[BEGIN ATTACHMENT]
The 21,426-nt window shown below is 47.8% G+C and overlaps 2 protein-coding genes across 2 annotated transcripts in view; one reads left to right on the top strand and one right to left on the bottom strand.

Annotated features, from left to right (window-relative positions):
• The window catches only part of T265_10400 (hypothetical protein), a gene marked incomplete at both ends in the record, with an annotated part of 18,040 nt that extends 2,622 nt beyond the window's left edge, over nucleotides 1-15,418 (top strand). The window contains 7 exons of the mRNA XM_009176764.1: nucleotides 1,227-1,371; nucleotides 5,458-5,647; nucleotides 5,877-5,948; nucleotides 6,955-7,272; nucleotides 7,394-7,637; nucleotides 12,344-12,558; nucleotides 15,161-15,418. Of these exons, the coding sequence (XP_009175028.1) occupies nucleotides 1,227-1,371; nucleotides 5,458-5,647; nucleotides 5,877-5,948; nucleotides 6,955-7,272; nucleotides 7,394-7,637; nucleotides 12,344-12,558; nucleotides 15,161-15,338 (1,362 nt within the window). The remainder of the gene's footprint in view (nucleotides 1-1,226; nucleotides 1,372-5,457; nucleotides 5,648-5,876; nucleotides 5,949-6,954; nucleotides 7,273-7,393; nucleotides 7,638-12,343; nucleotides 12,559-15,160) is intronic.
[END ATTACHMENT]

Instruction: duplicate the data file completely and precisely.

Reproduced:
The 21,426-nt window shown below is 47.8% G+C and overlaps 2 protein-coding genes across 2 annotated transcripts in view; one reads left to right on the top strand and one right to left on the bottom strand.

Annotated features, from left to right (window-relative positions):
• The window catches only part of T265_10400 (hypothetical protein), a gene marked incomplete at both ends in the record, with an annotated part of 18,040 nt that extends 2,622 nt beyond the window's left edge, over nucleotides 1-15,418 (top strand). The window contains 7 exons of the mRNA XM_009176764.1: nucleotides 1,227-1,371; nucleotides 5,458-5,647; nucleotides 5,877-5,948; nucleotides 6,955-7,272; nucleotides 7,394-7,637; nucleotides 12,344-12,558; nucleotides 15,161-15,418. Of these exons, the coding sequence (XP_009175028.1) occupies nucleotides 1,227-1,371; nucleotides 5,458-5,647; nucleotides 5,877-5,948; nucleotides 6,955-7,272; nucleotides 7,394-7,637; nucleotides 12,344-12,558; nucleotides 15,161-15,338 (1,362 nt within the window). The remainder of the gene's footprint in view (nucleotides 1-1,226; nucleotides 1,372-5,457; nucleotides 5,648-5,876; nucleotides 5,949-6,954; nucleotides 7,273-7,393; nucleotides 7,638-12,343; nucleotides 12,559-15,160) is intronic.